The full story of the McLaren F1 GT and the world’s greatest car brochure
In 1997, McLaren’s Colin Curwood, Mark Roberts, and Kevin Richards got a budget to spend three days in the western Scottish Highlands with a brand-new F1 prototype. Their mission was to create the world’s greatest car brochure for a car that didn’t really need one. How did Gordon Murray endorse such a ludicrous project? To answer that, we have to go back to the race tracks of 1996, where Germany got a sudden head start over England.
On May 24, 1996, Gordon Murray made a sketch of a red car labeled “McLaren F1 Evolution”. It had a long tail and a longer nose to produce more downforce, an upgrade triggered by Porsche’s acceptance into the BPR Global GT Series with its purpose-built 911 GT1. Porsche’s new race car debuted at the 4 Hours of Brands Hatch on 8 September, 1996, with Joachim Stuck and Thierry Boutsen comfortably taking the crown in front of the Harrods, Gulf, and West McLaren F1 GTRs, which were still very much based on the regular road car at that point.
Murray wasn’t happy, for reasons detailed in the F1 book Driving Ambition:
“[Porsche] got away with running rose-jointed proper-geometry true road-racing suspension, on a car which we felt was not genuinely available for sale. We didn’t like what had happened—because we didn’t feel it was at all within the regulations, but we had to face up to it. To comply with the regulations as written, we had to build a new road car, sell one a month before the first [‘97 FIA GT Championship] race, have dealers, brochures and parts back-up for it. I went to Ron [Dennis] for a budget to do just that, and actually started the wind tunnel program before I’d got the go-ahead.”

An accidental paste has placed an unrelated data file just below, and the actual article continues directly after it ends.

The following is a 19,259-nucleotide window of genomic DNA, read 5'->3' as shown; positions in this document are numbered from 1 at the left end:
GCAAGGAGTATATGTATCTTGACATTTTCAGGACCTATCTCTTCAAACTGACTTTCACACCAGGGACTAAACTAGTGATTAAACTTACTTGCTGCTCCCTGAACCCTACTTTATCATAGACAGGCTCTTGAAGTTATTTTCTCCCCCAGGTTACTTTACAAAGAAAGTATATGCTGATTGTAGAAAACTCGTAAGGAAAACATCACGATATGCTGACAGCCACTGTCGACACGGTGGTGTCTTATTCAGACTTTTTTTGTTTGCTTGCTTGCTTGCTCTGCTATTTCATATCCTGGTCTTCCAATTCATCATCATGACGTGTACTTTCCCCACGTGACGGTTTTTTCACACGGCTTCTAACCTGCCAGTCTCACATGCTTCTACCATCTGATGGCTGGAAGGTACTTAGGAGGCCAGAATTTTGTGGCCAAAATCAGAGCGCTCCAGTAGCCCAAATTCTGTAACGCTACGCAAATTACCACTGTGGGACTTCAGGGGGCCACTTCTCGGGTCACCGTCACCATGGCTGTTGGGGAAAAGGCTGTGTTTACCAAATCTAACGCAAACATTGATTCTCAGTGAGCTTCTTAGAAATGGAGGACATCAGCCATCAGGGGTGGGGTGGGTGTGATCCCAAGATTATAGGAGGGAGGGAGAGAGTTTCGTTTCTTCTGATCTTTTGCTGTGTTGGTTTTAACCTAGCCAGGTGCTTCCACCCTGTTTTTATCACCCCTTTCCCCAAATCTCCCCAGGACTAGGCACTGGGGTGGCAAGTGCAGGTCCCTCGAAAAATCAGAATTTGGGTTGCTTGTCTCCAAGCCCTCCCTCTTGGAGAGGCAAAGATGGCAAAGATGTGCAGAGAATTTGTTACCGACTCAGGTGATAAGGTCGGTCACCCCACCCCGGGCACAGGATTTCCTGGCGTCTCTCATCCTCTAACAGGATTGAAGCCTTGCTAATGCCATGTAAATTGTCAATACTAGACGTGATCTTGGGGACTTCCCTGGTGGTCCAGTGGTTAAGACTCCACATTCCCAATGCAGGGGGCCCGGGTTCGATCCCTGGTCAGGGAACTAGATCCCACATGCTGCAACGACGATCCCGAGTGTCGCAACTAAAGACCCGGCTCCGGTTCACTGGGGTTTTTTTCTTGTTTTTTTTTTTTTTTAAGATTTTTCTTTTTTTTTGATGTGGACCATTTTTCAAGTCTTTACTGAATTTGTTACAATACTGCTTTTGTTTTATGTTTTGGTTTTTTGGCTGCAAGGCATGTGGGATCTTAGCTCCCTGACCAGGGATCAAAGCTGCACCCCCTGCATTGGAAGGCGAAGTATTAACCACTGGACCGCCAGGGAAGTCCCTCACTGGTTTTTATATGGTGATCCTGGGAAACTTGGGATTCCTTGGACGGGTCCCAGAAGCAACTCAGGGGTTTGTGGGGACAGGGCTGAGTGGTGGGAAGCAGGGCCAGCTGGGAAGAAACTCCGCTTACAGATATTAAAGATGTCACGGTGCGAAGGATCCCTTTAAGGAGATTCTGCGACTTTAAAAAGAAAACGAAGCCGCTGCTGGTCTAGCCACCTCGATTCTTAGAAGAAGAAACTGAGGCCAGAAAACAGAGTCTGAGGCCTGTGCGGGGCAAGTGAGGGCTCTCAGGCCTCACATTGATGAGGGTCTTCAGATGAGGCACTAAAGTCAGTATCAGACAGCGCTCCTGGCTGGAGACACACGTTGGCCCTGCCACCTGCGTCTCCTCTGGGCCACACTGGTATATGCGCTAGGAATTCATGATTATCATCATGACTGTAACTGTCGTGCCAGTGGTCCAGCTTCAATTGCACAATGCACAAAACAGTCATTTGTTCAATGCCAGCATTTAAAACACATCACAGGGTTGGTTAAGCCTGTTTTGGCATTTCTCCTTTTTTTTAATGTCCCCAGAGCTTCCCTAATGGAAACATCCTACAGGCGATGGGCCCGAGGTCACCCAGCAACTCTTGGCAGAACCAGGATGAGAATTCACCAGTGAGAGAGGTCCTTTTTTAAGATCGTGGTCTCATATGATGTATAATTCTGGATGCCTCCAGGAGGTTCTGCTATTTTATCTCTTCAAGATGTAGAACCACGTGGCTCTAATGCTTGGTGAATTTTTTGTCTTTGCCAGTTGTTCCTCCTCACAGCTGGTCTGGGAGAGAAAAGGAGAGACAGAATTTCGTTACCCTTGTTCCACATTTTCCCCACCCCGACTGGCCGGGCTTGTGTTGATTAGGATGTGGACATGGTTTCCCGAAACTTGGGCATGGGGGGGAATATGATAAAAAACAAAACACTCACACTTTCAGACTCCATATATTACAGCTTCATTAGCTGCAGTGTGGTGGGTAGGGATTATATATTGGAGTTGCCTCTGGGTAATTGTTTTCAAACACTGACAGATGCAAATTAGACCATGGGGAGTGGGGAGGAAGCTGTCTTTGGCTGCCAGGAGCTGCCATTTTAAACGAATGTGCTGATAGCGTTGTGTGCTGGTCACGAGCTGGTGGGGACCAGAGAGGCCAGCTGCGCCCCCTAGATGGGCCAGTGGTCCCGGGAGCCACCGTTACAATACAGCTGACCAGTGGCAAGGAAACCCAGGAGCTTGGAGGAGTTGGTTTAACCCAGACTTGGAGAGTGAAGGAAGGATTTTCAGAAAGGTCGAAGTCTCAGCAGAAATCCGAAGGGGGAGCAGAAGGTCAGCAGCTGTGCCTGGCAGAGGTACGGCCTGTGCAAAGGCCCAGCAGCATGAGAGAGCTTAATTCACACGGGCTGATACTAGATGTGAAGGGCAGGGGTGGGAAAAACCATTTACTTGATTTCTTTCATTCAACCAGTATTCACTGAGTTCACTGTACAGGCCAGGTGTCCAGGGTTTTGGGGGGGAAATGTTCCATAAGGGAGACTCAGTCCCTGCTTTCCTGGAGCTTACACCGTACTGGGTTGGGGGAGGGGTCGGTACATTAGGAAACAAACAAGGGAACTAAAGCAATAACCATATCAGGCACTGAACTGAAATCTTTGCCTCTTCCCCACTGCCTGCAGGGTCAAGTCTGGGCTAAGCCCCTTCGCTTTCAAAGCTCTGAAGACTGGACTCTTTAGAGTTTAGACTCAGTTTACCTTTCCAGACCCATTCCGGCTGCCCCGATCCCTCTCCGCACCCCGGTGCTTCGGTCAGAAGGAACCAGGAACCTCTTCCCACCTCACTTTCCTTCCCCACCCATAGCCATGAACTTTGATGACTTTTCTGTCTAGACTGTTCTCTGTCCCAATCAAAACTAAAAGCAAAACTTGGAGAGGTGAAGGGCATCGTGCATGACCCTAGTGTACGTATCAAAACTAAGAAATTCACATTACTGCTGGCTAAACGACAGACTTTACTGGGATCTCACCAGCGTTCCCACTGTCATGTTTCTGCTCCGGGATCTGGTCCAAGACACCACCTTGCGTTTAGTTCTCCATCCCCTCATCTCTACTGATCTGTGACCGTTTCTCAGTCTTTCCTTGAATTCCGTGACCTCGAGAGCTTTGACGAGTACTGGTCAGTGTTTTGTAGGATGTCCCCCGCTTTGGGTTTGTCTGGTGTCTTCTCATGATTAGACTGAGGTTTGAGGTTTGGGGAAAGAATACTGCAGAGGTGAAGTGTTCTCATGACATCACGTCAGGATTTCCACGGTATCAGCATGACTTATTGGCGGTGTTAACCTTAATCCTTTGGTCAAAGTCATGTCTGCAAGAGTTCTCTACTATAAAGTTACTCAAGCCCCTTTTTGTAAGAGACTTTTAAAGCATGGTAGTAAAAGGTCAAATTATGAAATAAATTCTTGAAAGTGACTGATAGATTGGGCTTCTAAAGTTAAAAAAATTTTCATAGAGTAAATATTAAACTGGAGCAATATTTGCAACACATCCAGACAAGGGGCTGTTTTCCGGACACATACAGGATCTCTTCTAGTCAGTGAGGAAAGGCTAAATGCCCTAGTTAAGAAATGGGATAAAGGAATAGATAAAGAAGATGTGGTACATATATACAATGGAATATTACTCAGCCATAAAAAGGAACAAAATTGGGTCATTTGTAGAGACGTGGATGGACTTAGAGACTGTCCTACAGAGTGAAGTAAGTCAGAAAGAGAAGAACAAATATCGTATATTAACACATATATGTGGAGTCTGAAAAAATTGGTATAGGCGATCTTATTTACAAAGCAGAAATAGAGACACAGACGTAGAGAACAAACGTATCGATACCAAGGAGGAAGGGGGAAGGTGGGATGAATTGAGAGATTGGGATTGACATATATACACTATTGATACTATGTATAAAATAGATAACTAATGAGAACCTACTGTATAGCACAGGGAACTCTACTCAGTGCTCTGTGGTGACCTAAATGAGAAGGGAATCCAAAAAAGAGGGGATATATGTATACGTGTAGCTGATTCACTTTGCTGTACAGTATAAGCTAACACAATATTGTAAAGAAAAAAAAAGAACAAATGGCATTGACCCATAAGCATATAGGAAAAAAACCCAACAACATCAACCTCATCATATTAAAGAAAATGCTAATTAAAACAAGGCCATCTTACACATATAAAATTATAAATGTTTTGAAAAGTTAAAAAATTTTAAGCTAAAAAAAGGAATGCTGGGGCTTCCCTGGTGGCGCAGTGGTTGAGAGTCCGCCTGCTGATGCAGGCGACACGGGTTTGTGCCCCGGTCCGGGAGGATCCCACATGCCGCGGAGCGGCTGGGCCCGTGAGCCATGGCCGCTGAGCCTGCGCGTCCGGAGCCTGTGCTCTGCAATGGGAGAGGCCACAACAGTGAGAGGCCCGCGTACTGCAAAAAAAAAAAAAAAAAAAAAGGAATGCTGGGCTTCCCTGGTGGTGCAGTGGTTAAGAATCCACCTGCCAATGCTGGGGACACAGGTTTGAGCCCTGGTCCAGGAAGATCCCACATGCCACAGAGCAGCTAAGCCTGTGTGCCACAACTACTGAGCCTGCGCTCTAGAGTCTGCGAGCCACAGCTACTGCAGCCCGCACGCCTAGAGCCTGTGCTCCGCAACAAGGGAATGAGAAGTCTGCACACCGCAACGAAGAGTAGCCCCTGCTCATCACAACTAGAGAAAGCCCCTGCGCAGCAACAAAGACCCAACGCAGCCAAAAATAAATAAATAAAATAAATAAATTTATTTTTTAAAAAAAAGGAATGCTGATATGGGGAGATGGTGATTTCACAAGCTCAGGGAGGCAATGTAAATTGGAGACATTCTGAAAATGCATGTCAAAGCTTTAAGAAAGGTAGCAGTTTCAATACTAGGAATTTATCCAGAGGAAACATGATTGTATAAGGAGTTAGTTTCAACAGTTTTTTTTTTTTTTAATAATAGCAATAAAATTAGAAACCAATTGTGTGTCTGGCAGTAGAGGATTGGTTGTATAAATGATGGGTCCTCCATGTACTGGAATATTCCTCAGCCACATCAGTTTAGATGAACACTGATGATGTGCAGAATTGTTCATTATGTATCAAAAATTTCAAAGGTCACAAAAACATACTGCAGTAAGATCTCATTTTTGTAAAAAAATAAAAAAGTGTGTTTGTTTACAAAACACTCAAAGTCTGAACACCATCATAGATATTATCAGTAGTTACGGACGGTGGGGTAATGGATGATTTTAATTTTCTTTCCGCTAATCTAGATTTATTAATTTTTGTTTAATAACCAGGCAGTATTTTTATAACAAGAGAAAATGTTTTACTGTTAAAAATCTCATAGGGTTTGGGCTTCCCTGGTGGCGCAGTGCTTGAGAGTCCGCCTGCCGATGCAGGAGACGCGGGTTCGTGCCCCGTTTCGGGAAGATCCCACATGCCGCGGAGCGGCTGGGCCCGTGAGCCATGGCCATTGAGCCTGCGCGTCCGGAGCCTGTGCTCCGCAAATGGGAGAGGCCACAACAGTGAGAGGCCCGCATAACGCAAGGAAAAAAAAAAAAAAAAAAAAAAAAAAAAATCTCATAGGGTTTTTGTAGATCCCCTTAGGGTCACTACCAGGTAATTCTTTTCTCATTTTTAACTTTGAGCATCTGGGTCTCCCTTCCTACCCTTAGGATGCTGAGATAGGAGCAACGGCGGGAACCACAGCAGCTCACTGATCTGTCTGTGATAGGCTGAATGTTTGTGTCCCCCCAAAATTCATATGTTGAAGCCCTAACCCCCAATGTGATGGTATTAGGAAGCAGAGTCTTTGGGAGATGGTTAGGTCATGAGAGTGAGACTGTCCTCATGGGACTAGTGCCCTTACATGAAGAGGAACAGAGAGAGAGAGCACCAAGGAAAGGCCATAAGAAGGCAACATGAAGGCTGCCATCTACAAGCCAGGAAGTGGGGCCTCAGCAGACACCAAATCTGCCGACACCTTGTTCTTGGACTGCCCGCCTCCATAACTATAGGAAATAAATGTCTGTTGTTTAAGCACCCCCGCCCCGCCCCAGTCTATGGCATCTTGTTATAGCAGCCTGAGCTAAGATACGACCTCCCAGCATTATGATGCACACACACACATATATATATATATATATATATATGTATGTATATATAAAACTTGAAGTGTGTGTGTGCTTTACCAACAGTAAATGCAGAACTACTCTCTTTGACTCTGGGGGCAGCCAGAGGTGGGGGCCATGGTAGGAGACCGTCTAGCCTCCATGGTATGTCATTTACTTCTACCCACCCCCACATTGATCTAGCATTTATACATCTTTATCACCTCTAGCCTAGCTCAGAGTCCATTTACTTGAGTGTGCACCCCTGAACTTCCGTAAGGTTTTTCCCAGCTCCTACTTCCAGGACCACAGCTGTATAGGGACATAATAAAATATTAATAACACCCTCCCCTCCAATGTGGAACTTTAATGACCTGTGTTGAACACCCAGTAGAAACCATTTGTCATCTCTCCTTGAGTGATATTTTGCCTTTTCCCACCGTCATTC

Well, of course he did.
Alongside the ten ‘97 F1 GTR racing chassis, McLaren was also building three examples of a homologation road car known as the F1 GT, based on the GTR’s modified bodywork. These “Longtail” F1s meant even more headaches for Woking, since Murray just wouldn’t compromise on quality. More from Driving Ambition:
“Until the Porsche had been accepted, I’d intended a straightforward ‘96-type GTR update—now we had to embark upon a major crash program to develop not only a new racing car, but first a new road car model to legalise it! We were determined to do it all precisely to the letter of the regulations, in the spirit their original authors had plainly intended.”
The hidden trio
McLaren built its prototype “Longtail” F1 GT road car, the Silverstone Green example with chassis number 56XPGT, eight road cars before the second F1 GT, the Sultan of Brunei’s Black-plus-10-percent-flare-exterior known as 54F1GT, and the originally Dark Burgundy 58F1GT that went to the ZAZ Automotive Museum in Japan. (When the latter car arrived at ZAZ, it was parked next to F1 LM2, one of the five special F1s built to celebrate McLaren’s 1995 Le Mans victory.)
There was no real rush to build the GT road cars right away, since the FIA had changed homologation rules for 1997, postponing the deadline until the last day of the year. This move certainly helped Porsche and Mercedes-Benz, but it also kept Lotus and Panoz in the game.